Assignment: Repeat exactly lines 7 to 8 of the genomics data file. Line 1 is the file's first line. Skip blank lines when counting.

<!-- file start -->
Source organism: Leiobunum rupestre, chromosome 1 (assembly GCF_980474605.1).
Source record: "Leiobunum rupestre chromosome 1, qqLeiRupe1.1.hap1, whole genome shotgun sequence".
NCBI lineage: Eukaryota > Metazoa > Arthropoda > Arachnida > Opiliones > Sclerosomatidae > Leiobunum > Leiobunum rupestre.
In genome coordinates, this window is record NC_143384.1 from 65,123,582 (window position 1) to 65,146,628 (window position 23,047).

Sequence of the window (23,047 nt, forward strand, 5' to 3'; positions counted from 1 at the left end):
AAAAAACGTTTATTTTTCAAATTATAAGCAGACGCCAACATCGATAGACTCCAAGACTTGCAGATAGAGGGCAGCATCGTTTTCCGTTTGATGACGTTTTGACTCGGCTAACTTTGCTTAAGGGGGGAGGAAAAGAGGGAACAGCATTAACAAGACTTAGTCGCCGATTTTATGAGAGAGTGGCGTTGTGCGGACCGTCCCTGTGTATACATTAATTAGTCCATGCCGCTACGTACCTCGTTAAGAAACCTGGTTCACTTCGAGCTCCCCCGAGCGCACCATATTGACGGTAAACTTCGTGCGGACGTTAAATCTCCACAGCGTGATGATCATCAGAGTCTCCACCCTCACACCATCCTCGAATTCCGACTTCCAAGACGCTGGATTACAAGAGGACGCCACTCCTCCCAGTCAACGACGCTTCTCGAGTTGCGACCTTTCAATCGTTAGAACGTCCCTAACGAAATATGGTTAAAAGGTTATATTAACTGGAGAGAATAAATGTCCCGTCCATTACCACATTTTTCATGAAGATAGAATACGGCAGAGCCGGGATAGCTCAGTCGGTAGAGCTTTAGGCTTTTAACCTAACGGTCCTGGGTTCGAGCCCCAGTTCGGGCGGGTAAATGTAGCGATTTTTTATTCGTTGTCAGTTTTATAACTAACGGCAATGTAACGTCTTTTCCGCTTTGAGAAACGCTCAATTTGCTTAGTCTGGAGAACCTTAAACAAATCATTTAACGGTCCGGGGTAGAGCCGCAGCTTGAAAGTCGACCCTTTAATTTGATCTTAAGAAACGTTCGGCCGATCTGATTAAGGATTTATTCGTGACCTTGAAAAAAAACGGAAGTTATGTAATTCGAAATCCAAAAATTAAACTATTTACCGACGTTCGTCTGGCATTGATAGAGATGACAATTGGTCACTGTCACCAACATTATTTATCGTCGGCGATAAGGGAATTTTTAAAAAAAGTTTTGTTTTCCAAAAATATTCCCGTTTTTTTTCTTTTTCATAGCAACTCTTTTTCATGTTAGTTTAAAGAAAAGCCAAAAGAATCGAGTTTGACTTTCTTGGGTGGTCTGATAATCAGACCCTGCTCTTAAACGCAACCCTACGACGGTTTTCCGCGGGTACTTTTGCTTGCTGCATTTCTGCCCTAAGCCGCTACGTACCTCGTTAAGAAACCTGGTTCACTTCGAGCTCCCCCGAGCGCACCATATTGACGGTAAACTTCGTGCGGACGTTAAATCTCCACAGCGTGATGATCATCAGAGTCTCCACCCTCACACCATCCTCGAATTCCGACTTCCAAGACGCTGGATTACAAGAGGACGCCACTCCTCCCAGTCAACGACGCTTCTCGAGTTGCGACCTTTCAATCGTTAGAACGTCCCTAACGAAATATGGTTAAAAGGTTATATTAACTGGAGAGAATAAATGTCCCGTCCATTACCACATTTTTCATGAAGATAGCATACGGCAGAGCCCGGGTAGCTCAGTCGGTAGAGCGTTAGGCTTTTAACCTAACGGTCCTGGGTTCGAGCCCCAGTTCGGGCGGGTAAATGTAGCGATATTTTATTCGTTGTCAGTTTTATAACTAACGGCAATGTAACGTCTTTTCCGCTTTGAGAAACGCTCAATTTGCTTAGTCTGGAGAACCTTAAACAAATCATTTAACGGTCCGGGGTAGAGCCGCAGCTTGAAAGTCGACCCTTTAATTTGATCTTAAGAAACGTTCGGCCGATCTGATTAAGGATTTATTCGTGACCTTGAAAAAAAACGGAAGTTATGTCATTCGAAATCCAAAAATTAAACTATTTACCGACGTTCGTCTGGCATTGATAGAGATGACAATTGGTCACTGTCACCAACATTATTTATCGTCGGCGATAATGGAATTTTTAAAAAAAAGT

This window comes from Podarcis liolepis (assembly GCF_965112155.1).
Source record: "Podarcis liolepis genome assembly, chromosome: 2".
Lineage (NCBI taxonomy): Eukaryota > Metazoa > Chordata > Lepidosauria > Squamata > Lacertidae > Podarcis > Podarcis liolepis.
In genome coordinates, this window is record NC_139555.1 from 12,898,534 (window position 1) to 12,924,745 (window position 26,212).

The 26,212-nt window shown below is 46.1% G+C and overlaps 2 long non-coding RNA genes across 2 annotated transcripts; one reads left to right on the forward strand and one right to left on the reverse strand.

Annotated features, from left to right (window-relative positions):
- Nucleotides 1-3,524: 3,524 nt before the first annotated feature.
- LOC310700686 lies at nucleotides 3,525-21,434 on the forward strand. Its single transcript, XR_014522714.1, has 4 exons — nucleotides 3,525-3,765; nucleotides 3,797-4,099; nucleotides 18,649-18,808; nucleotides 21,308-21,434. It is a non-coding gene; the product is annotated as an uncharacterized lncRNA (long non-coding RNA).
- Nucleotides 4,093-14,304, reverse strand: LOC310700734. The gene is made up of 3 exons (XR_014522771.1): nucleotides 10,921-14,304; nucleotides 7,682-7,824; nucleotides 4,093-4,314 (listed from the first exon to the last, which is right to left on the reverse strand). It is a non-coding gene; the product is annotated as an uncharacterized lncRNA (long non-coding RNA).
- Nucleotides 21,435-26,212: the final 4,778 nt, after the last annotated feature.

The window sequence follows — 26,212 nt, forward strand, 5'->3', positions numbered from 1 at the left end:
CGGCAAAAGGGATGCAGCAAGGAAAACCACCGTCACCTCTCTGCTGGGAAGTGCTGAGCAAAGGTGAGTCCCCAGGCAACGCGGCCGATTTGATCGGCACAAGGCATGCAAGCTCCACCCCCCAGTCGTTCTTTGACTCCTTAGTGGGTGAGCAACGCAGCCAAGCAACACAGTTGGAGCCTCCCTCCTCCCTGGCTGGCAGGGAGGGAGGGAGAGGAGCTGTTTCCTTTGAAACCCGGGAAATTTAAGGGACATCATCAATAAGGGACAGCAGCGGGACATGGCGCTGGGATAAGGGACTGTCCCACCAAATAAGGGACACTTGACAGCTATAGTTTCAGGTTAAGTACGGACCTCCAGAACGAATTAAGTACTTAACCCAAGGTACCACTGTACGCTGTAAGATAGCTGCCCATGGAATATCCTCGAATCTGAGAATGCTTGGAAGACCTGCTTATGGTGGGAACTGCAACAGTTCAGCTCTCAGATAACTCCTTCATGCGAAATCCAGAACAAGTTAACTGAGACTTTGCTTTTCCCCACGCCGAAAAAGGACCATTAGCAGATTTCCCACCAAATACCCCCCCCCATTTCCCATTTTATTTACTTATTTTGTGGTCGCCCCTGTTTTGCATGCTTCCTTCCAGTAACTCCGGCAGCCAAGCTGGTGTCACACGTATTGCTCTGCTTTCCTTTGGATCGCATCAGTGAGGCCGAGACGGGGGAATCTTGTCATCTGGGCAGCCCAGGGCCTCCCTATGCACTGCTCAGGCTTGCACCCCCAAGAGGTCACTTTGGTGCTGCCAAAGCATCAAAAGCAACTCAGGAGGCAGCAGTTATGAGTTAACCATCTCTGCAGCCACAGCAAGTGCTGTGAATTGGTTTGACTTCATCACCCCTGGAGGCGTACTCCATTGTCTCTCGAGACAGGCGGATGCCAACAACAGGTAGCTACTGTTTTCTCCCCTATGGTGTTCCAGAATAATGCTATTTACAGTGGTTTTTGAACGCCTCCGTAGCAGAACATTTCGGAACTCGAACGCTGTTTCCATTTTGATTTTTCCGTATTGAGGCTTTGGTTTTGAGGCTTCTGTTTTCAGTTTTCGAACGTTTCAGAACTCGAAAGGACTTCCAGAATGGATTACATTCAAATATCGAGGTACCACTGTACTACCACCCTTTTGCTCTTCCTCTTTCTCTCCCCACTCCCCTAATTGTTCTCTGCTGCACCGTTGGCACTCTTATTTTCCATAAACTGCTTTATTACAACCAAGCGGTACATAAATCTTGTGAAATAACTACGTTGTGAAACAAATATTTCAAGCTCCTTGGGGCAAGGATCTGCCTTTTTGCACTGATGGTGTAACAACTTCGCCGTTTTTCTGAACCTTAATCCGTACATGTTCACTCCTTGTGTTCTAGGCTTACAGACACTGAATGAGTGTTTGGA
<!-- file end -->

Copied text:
This window comes from Podarcis liolepis (assembly GCF_965112155.1).
Source record: "Podarcis liolepis genome assembly, chromosome: 2".